Sacred Blacksmith Review
If you’re familiar with the sword-and-sorcery demon-slaying anime (I’m sure there must be a Japanese term for it, there are more than enough examples of this popular fantasy genre), then you’ll know pretty much what to expect from Sacred Blacksmith from the outset. There’s a rookie knight, a growing infestation of demons that become increasingly bigger and more dangerous, and a shadowy organisation behind it all or a historical secret that accounts for the worsening state of affairs. There are two ways of playing out this situation – one is to take it deadly seriously in the Claymore style, with little time for fooling around and not even much in the way of character development (though no worse for that), the other is to have a bit of fun, humour and exploit the cuteness of the characters along the way, which is the path that Sacred Blacksmith takes. As is often the case with anime however, that doesn’t necessarily mean that events can’t take a darker turn late in the series.
Whether that is the case with Sacred Blacksmith is hard to say, because although it wraps up its storyline at the end of the first season of twelve episodes here quite well, with some interesting dark revelations and twists after a fair amount of entertaining knockabout humour and character building - or at least character conflict - in the first half, there is no second season to indicate how the series would follow through on these developments. Which is a pity because, allowing for the wild variations of tone which you have to do often in anime, Season One actually holds a great deal of promise.
The rookie knight in Sacred Blacksmith is Cecily Cambell, Knight Guard of the Independent Trade City’s 3rd District Defence Order of Housman I. The title sounds impressive, and it’s a station that should put off casual troublemakers who interfere with the traders, but with an unwieldy antique family sword, inherited from her father, and having only been a guard for a month, Cecily is ill-equipped to deal with anything more serious. And, unfortunately, after a period of relative peace following the Demon’s Contract War things are starting to look quite dangerous indeed, with bandits and demons like you wouldn’t believe roaming the area surrounding the city, and indications that Valbanill, defeated during the war and his powers suppressed, may be about to return.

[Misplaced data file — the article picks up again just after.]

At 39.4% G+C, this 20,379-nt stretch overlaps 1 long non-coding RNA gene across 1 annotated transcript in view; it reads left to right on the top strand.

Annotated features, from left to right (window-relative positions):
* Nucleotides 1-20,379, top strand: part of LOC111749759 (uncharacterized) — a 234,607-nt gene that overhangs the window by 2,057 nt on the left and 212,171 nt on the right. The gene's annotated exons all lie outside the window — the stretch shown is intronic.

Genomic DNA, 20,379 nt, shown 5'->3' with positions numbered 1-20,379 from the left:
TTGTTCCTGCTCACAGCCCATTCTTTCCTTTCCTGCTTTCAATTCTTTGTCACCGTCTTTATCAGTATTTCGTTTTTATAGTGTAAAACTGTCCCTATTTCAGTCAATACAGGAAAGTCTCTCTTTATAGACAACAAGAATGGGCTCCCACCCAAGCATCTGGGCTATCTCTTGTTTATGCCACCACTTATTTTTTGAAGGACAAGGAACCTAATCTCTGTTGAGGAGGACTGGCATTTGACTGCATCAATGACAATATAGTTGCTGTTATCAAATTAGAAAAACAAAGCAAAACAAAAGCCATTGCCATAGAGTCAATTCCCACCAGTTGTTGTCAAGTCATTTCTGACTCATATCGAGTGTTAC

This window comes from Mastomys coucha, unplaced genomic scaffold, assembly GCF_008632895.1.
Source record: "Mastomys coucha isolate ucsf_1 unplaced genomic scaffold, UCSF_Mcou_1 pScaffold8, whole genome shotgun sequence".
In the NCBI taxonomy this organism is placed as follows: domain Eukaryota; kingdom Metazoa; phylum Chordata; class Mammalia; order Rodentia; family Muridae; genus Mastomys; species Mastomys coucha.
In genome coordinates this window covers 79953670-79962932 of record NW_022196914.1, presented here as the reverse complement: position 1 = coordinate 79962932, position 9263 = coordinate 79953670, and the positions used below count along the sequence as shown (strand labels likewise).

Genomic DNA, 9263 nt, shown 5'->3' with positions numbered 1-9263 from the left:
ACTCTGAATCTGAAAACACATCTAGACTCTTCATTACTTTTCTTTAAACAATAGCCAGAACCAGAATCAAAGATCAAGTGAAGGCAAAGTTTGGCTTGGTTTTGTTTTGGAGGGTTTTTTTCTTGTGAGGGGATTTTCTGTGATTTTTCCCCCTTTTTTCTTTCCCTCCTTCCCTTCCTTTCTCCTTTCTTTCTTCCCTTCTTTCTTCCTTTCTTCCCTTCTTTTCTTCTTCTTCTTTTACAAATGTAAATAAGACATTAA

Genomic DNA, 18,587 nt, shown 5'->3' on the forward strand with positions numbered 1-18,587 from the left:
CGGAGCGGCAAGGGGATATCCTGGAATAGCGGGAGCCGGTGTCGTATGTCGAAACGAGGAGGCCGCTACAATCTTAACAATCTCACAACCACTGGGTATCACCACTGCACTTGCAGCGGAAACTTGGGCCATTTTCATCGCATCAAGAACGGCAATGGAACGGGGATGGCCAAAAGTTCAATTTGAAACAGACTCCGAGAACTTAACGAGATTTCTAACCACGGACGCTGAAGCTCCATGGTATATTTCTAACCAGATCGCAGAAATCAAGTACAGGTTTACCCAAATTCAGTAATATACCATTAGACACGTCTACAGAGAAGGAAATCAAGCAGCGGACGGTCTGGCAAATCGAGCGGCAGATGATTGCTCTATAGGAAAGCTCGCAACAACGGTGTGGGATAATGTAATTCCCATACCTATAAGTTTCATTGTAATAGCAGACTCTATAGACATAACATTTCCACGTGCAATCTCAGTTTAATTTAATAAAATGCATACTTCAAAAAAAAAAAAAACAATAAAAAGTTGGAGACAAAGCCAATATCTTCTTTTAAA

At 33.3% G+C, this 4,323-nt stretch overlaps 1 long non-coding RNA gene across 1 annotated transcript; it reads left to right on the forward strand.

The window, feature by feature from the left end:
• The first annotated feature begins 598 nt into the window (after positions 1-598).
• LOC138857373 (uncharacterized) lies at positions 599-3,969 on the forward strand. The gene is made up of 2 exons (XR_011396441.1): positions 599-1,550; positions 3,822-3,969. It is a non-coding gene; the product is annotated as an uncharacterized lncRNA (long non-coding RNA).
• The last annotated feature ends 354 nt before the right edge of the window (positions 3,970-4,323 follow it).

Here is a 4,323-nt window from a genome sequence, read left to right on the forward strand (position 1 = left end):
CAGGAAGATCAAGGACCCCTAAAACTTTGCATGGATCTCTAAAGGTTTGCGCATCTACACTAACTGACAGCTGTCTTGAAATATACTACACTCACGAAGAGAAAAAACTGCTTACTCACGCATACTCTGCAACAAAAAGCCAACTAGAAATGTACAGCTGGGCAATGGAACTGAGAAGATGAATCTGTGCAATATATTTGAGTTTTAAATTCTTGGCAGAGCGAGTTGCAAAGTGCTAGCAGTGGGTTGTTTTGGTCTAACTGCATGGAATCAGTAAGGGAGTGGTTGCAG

It’s going to take more than a few Knight Guards to defend the city from the threat of Valbanill, and that hope lies in a young blacksmith, Luke Ainsworth, who is able to mystically forge powerful swords with the help of his young assistant Lisa. Having pulled the awkward young knight out of a few close calls already, Cecily hopes that Luke might be able to forge her a special katana of her own. A sword of unusual powers that has the ability to take human form has however been left in her care. Aria is the Demon Sword of the Wind, and Demon Swords – oh yes, there’s more than one – are coveted by a number of parties, including a mysterious man-in-black, who all have an interest and perhaps involvement in the increasingly dangerous situation where instances of demon activity in the region are becoming more widespread.